Fall Prevention: To Fall or Not to Fall
As we are now into our winter months we all need to be more careful when walking outdoors with the slippery weather conditions. Falls are mostly preventable with some planning and precautions. Most falls are a result of improper footwear, tripping or slipping hazards, medical conditions or medication side effects, difficulty with perceiving risks, or fatigue.
Wearing footwear that is appropriate for the weather conditions is a must - fashion should not be your first priority when heading out the door in snowy and icy conditions. Boots should have a good tread and fit properly. Also, make sure walkways and driveways are clear and salted; keep a small bag of sand or salt with you to help you walk on slippery surfaces.
Most falls occur within a person’s home so it’s a good idea to walk around your home and identify potential fall hazards which may be present. A good example would be loose rugs or mats scattered throughout the living space. Any loose rug should have a grip pad underneath or be properly secured to the floor so it doesn’t move when walked on. Be mindful of clutter in your home and ensure that it is not blocking stairways and doors. We talked about outside footwear but it is also a good idea to wear sturdy shoes inside. A slipper or shoe with a good rubber sole, support and that fits around your heel is best (no flip-flops or heel-less slippers, please!). Make sure your home is well lit and use a night light in the hall so you can see when using the washroom at night.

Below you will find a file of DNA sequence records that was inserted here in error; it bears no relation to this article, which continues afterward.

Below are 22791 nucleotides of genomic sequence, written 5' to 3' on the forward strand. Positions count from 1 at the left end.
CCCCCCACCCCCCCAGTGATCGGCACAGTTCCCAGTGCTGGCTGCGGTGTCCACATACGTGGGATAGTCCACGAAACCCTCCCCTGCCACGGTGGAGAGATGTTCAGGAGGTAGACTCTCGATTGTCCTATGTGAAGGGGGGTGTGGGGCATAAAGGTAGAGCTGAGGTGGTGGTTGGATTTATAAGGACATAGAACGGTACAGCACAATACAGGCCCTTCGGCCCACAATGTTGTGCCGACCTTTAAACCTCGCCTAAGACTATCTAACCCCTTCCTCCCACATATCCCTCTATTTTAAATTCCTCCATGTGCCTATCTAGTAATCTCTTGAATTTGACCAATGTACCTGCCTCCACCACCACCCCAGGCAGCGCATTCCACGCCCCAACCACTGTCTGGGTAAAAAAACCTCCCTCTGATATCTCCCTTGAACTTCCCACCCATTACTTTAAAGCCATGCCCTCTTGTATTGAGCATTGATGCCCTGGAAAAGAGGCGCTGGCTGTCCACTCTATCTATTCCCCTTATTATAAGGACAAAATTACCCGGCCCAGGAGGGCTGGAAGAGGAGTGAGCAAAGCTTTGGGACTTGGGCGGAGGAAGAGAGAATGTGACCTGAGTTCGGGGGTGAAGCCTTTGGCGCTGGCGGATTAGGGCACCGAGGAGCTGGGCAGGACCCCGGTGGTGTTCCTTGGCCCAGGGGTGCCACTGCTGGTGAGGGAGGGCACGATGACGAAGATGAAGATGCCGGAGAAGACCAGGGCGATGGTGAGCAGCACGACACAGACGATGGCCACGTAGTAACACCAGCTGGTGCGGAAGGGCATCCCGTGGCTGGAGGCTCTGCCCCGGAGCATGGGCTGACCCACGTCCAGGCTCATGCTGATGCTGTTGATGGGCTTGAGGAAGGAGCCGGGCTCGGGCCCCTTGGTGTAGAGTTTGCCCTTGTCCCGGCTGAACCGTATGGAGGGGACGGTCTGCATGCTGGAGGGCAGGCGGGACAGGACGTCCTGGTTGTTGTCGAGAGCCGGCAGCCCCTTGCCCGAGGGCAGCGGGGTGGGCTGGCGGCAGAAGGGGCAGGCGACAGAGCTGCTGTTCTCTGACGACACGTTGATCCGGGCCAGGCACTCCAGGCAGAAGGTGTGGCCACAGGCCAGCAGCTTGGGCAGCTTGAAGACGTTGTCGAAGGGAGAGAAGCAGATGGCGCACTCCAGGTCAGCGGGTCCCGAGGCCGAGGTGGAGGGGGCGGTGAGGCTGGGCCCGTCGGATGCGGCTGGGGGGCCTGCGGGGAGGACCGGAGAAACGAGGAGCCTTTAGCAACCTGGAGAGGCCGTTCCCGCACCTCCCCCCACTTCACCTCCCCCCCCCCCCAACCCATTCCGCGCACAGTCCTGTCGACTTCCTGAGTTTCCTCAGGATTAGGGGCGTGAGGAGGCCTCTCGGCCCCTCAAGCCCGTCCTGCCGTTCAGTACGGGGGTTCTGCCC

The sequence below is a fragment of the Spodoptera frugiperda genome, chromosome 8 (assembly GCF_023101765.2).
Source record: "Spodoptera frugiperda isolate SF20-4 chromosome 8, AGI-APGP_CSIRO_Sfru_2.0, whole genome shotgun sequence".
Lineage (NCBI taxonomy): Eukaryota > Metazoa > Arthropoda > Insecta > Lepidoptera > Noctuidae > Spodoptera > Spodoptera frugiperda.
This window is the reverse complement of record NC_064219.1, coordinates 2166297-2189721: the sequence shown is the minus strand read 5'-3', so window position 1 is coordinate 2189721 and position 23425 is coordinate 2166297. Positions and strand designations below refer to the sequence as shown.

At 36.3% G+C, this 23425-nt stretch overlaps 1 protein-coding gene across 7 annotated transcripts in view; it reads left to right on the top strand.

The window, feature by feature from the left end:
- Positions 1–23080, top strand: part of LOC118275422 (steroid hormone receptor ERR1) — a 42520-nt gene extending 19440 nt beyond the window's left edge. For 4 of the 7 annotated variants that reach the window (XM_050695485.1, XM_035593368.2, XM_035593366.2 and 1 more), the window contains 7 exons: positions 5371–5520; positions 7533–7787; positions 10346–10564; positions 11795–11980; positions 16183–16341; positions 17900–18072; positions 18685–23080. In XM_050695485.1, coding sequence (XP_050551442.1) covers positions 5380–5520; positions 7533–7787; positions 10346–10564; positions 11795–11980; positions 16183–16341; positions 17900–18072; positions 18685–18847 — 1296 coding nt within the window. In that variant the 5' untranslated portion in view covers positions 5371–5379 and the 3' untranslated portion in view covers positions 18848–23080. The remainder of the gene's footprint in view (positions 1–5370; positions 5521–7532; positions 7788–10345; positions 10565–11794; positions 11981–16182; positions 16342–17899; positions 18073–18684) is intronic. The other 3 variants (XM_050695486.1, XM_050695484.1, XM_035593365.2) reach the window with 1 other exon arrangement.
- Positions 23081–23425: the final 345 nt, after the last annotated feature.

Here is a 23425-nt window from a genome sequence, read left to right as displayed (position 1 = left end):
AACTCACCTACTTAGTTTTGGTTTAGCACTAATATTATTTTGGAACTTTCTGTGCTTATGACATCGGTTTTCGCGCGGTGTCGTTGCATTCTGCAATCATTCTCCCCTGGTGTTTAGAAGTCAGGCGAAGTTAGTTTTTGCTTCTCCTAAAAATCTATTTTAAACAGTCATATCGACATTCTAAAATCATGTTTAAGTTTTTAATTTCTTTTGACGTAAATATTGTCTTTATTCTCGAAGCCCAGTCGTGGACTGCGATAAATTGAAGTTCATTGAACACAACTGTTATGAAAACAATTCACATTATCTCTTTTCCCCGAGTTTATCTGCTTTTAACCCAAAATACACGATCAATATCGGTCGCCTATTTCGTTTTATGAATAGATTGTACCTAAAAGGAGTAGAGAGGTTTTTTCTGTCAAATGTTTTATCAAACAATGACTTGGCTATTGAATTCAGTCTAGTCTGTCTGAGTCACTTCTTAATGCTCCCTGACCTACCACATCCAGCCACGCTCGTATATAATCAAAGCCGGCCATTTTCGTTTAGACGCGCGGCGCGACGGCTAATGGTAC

We recommend that people meet their pharmacist or Health Care Provider and do a medication review annually. It is important to be aware of any side effects your meds may cause and to ensure that there are no drug interactions. If you are taking any herbal medicines this should be discussed as well. Getting your eyes checked regularly and wearing the PROPER prescribed eye wear is essential. Be very careful when first wearing new glasses, especially bifocals, as these change your depth perception and many people have had a slip or fall on stairs while getting used to a new pair of eyeglasses. People’s eating habits can also have a major effect on their stability and balance – it is very important to eat as healthy meals as possible as this helps people stay on their feet as well as having stronger body for less injury or faster recovery if they do have a fall. Keeping active with regular exercise is key to maintaining good balance and muscle strength which will help keep you on your feet.
If you have any safety devices that help you stay on your feet, please use them. Properly installed grab bars and shower chairs in the bathroom are very helpful. If it is recommended by a health care provider to use a mobility aid such as a cane or a walker it is important that you do so. Sharing your mobility aid with others is not recommended as they are fit for the individual person.
If you have fallen or feel you are at risk of falling please talk to your Health Care Provider. There are exercise programs available in Thunder Bay, many which are free.
Debbie Ward is a Community Health Worker and a member of the Falls Prevention Program at the NorWest Community Health Centres.
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